The Technological Development of the Bow and the Crossbow in the Later Middle Ages
Citation:Stuart Gorman, 'The Technological Development of the Bow and the Crossbow in the Later Middle Ages'
Stuart Gorman Thesis.pdf (PDF) 6.682Mb
This thesis explores the complexity of the design and development of the bow and the crossbow in the Later Middle Ages. The data used in this study were primarily archaeological, supplemented by some textual and artistic evidence. Information on over two hundred bows and crossbows was collected for the analysis in this study. The methodology of this work was primarily comparative: bows and crossbows were compared to each other across and within centuries and regions, to chart how the weapons developed over time. The main thrust of this thesis was to argue for a more complex understanding of the bow and the crossbow. Historians have generally not engaged with the complex mechanics involved in the operation of a bow or crossbow. An understanding of these mechanics offers valuable insight into why these weapons were designed the way they were, as well as highlighting what aspects of these weapons were truly significant. For example, longbow discussions have generally focused on the length of the weapon, but thickness was actually a more important factor in determining how powerful, and therefore deadly, a longbow was. This thesis includes information on longbows from as early as prehistory and as late as the Mary Rose. These data were used both to show that length was not the most important factor in longbow design – the prehistoric bows were very long but would have been comparably weak – and to show that powerful longbows were made in the High Middle Ages, but were still weaker than the Mary Rose longbows. This thesis also challenges the idea that depictions of the longbow in medieval art could be used to reliably provide specific insight into the weapon's design or development, but could provide information on other aspects, such as how bows and crossbows were handled. The study of the medieval crossbow focused on surviving examples from the fourteenth through to the sixteenth centuries. No clear narrative for the weapon’s development could be found; instead, crossbows developed into an increasingly complex variety of weapons as the Middle Ages became the early modern period. There was some standardisation to the weapon’s design in the fifteenth century, both in composite and steel crossbows, but, while the composite lathe barely changed in the sixteenth century, the steel crossbow diversified into a range of different styles of crossbows, all of which came in different sizes and shapes. There should be a typology to describe the diversity of these crossbows, in order to allow historians to talk about the weapon in a more specific and meaningful way. 3 In conclusion, this thesis has advocated for greater complexity and detail in the study of the bow and crossbow. The simplification of these weapons has led to much misunderstanding about their performance and use in medieval armies. Craftsmen, soldiers, and commanders all played a role in determining what kinds of weapons were used at a given time or place, and understanding the reasons for the variety of these weapons available during the Later Middle Ages could provide new and significant insight into medieval and early modern warfare.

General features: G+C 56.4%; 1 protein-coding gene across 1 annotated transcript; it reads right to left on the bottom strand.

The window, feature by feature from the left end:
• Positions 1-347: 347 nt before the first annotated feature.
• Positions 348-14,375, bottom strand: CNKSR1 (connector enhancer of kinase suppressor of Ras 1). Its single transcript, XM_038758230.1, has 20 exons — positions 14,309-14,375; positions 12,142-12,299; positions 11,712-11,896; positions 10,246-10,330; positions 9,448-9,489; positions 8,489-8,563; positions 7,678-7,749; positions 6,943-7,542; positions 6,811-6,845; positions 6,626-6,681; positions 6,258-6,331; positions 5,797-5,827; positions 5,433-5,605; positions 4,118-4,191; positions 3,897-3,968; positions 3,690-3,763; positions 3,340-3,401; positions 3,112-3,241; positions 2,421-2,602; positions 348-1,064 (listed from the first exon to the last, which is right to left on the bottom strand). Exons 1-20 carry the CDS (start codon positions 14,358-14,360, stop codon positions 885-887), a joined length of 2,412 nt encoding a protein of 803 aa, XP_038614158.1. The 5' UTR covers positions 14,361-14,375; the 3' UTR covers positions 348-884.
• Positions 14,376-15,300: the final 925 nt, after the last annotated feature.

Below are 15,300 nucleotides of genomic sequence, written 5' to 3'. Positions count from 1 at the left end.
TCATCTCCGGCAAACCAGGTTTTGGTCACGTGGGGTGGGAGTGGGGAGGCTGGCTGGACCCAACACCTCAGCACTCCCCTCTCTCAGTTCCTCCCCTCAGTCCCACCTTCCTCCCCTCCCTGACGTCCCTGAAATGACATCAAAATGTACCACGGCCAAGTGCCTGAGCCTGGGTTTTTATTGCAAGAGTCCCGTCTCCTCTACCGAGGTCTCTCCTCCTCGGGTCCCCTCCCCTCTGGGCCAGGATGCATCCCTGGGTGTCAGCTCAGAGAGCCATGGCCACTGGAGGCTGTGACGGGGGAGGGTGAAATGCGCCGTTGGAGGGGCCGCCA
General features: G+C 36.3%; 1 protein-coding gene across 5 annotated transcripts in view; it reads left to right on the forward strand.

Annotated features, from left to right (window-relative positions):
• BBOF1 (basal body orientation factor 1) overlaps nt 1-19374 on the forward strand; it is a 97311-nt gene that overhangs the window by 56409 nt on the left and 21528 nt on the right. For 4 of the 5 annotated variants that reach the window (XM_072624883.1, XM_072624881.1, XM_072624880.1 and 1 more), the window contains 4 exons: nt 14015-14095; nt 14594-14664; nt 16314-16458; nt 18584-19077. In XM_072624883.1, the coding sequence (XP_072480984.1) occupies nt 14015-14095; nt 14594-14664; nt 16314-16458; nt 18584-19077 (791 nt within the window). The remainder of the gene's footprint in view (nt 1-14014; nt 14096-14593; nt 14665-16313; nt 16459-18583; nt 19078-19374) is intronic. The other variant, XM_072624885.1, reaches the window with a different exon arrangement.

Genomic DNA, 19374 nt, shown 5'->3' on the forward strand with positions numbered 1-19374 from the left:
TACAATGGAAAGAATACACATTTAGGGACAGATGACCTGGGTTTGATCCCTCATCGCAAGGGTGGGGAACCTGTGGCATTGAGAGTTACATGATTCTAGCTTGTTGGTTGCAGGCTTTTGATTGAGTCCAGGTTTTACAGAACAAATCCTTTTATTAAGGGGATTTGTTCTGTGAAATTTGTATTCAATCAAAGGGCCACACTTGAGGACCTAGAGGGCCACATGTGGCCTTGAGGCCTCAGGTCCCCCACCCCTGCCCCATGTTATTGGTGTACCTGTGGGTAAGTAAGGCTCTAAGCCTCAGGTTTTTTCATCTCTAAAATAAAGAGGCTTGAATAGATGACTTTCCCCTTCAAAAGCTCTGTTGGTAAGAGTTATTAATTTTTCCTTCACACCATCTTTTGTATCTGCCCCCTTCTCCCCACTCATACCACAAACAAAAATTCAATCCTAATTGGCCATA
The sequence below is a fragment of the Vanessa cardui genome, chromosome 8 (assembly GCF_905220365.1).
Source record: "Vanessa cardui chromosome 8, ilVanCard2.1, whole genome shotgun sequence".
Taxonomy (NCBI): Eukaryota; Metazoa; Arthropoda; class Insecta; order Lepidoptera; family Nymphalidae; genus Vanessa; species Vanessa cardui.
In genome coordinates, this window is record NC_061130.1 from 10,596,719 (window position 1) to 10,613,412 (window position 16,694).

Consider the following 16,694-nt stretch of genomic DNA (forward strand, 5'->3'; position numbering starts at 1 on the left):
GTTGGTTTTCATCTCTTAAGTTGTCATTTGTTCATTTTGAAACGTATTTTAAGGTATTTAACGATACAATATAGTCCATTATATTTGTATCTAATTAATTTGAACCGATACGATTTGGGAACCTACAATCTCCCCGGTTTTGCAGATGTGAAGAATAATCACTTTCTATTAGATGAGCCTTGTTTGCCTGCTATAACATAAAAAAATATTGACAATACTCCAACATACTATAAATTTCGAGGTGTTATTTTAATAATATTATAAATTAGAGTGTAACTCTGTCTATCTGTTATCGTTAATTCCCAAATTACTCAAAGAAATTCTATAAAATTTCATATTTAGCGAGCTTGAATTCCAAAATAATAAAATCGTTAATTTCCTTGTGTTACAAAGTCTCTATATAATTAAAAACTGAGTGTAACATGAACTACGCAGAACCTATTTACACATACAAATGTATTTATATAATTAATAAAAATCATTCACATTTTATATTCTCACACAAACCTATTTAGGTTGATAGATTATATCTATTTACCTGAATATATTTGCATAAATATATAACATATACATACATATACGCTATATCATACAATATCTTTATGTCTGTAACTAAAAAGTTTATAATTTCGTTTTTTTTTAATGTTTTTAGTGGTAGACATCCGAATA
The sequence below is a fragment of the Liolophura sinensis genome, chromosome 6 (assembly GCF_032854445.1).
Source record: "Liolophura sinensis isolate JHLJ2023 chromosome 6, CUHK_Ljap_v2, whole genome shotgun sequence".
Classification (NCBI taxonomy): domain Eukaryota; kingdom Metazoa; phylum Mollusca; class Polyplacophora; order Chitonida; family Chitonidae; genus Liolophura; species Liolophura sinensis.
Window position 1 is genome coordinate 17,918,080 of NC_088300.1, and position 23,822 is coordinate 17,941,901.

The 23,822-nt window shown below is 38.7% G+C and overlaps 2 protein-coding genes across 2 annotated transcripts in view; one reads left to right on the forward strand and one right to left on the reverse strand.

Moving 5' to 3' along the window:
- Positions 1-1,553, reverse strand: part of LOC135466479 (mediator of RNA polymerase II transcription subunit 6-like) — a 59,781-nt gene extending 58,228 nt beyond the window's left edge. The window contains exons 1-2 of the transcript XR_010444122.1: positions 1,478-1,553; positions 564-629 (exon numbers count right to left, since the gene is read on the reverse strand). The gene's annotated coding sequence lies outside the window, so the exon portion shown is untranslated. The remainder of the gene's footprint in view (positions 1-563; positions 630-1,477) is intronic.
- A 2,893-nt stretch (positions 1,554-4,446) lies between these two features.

Author: Gorman, Stuart
Type of material:Thesis
Availability:Full text available